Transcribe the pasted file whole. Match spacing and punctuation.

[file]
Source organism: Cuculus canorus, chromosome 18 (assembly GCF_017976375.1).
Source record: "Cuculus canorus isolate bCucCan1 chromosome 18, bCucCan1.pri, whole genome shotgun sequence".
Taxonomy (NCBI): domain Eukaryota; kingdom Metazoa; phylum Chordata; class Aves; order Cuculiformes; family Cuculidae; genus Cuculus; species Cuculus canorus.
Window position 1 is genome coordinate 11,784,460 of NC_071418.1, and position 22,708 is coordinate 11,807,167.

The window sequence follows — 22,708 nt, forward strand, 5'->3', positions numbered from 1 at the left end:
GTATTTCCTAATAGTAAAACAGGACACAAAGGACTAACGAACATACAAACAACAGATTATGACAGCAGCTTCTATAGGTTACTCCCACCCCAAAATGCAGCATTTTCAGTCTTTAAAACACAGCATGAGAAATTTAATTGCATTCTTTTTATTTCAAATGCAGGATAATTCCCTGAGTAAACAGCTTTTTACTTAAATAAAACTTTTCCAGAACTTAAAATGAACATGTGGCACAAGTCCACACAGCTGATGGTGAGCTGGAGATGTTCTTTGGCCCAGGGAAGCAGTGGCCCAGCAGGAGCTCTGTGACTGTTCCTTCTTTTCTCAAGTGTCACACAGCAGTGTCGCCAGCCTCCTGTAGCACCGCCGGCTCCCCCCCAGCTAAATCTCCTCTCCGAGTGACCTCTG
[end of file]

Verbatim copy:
Source organism: Cuculus canorus, chromosome 18 (assembly GCF_017976375.1).
Source record: "Cuculus canorus isolate bCucCan1 chromosome 18, bCucCan1.pri, whole genome shotgun sequence".
Taxonomy (NCBI): domain Eukaryota; kingdom Metazoa; phylum Chordata; class Aves; order Cuculiformes; family Cuculidae; genus Cuculus; species Cuculus canorus.
Window position 1 is genome coordinate 11,784,460 of NC_071418.1, and position 22,708 is coordinate 11,807,167.

The window sequence follows — 22,708 nt, forward strand, 5'->3', positions numbered from 1 at the left end:
GTATTTCCTAATAGTAAAACAGGACACAAAGGACTAACGAACATACAAACAACAGATTATGACAGCAGCTTCTATAGGTTACTCCCACCCCAAAATGCAGCATTTTCAGTCTTTAAAACACAGCATGAGAAATTTAATTGCATTCTTTTTATTTCAAATGCAGGATAATTCCCTGAGTAAACAGCTTTTTACTTAAATAAAACTTTTCCAGAACTTAAAATGAACATGTGGCACAAGTCCACACAGCTGATGGTGAGCTGGAGATGTTCTTTGGCCCAGGGAAGCAGTGGCCCAGCAGGAGCTCTGTGACTGTTCCTTCTTTTCTCAAGTGTCACACAGCAGTGTCGCCAGCCTCCTGTAGCACCGCCGGCTCCCCCCCAGCTAAATCTCCTCTCCGAGTGACCTCTG